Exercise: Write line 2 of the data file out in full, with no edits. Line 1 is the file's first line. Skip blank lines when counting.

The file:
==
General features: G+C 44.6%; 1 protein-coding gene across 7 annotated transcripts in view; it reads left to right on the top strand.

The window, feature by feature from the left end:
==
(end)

The window, feature by feature from the left end: